The average person in the United States throws away their body weight in garbage every month, researchers say (photo above by webzer via Flickr

Peak garbage:"acute" global problem, experts warn

Rubbish is being generated faster than other environmental pollutants, including greenhouse gases, says the University of Toronto's Chris Kennedy.

Plastic clogs the world's oceans and rivers, causing flooding in developing-world cities. Solid-waste management is one of the greatest costs to municipal budgets. And waste reduction efforts in some countries are more than offset by population growth and urbanization in other countries.

Those are just a few of the concerns outlined in a commentary published in the Oct. 30th edition of the journal Nature by the civil engineering professor and colleagues. The researchers warn that 'business-as-usual' projections, based on population growth and gross domestic product (GDP), will generate more than six million tonnes of solid waste a day by 2025.

That's enough to fill a line of garbage trucks 5,000 kilometres long every day.

"This means greater numbers of people having to live in environments that are degraded due to the effects of trash," said Kennedy.

Kennedy wrote the commentary along with lead author Daniel Hoornweg, associate professor of energy systems at the University of Ontario Institute of Technology in Oshawa and Perinaz Bhada-Tata, a solid-waste consultant in Dubai, United Arab Emirates.

"Waste doesn't get on the map in terms of threats to our planetary system in the way greenhouse gases and ozone do," said Kennedy.

The problem isn't just the waste itself, he added, but also the energy and resources required to make the products we throw out.

And as he and his co-authors point out, population is the main reason we generate so much waste. In 1900, the world had 220 million urban residents and produced fewer than 300,000 tonnes of solid waste (such as broken household items, ash, food waste and packaging) per day.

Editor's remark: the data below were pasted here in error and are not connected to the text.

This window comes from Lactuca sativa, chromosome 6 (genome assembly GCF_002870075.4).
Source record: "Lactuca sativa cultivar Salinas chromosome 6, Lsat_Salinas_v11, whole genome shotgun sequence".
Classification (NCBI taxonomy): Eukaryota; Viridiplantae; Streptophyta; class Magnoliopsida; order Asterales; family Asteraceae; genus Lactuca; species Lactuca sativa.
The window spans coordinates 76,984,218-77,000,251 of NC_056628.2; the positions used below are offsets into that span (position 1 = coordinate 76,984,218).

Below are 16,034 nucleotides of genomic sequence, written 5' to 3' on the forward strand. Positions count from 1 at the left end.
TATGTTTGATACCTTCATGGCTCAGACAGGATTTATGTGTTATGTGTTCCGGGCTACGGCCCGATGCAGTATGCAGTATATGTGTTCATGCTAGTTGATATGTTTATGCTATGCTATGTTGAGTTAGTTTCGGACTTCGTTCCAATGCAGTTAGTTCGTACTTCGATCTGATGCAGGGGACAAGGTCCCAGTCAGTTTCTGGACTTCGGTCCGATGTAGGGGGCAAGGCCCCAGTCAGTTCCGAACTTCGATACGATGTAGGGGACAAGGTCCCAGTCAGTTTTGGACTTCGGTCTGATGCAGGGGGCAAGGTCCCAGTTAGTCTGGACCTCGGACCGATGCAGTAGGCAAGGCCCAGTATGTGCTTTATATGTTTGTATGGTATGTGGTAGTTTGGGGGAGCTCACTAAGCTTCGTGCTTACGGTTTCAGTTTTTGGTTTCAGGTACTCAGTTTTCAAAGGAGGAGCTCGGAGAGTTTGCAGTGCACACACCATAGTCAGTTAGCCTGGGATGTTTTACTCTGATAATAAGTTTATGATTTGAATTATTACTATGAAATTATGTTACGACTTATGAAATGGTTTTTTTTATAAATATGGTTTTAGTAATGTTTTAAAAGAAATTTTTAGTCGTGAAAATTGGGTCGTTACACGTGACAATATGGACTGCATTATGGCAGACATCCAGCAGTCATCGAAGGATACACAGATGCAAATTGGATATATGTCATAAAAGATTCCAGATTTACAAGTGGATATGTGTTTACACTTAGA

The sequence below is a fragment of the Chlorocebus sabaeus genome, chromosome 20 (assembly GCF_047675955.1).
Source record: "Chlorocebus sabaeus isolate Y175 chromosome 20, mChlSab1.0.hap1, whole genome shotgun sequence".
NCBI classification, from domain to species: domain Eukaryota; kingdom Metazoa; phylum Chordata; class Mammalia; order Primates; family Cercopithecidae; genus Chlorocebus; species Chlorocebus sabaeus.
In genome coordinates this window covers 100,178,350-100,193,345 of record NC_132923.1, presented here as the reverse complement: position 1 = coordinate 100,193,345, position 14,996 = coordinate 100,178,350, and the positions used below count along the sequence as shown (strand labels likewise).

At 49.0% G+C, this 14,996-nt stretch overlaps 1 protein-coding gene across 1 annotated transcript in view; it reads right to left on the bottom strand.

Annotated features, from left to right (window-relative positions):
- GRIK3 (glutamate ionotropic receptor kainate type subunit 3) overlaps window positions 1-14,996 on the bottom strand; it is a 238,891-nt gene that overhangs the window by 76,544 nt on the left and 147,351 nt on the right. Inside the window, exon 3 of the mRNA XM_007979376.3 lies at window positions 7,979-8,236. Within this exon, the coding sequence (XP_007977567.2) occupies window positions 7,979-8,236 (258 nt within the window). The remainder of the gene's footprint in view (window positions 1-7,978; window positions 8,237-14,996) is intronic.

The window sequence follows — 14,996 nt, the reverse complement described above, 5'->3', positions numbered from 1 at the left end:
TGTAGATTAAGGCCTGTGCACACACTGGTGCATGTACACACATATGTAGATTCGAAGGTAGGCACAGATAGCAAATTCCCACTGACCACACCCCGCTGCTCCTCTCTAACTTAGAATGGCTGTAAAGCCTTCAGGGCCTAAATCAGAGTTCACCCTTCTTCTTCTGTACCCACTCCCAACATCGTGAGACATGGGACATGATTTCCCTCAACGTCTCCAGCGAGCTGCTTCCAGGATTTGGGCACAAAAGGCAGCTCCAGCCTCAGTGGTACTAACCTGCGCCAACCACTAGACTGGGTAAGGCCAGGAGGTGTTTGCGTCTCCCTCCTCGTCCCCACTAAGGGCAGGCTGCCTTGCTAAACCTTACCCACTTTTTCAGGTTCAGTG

By 2000, the 2.9 billion people living in cities were creating more than three million tonnes of solid waste every day.

The researchers also found that some countries generate more waste than others. Japan for example produces roughly one-third less garbage per person than the United States. This is despite the fact they have approximately the same GDP per capita.

The reason, the authors say, is Japan's higher-density living, higher prices for a larger share of imports and cultural norms.

According to Kennedy, we need to act on two fronts – population growth and waste management – if we hope to curb our garbage production.

"Population is the ultimate driver here, and vulnerable, poor people tend to multiply faster," he said. "So anything you can do to help urban poor, to give them more security, health and education, will stop the global population from growing so high."

To better manage wastes, society needs to accelerate the adoption of practices of 'industrial ecology' – developing urban and industrial systems that conserve mass akin to natural ecosystems. A great example is the city of Kawaski in Japan, where firms are linked into an industrial ecosystem.

'Peak trash' – the year when garbage production is expected to reach a maximum – depends on how well we learn to curb our waste.

Kennedy and his co-authors write that richer North American and European cities could see peak trash by 2050 and Asia-Pacific countries by 2075. But they say waste will continue to rise in the fast-growing cities of sub-Saharan Africa.

"The urbanization trajectory of Africa will be the main determinant of the date and intensity of global peak waste," they write."With lower populations, denser, more resource-efficient cities and less consumption (along with higher affluence), the peak could come forward to 2075 and reduce in intensity by more than 25%. This would save around 2.6 million tonnes per day."

Sharon Oosthoek is a writer with the Faculty of Applied Science & Engineering.

The Bulletin Brief logo

Subscribe to The Bulletin Brief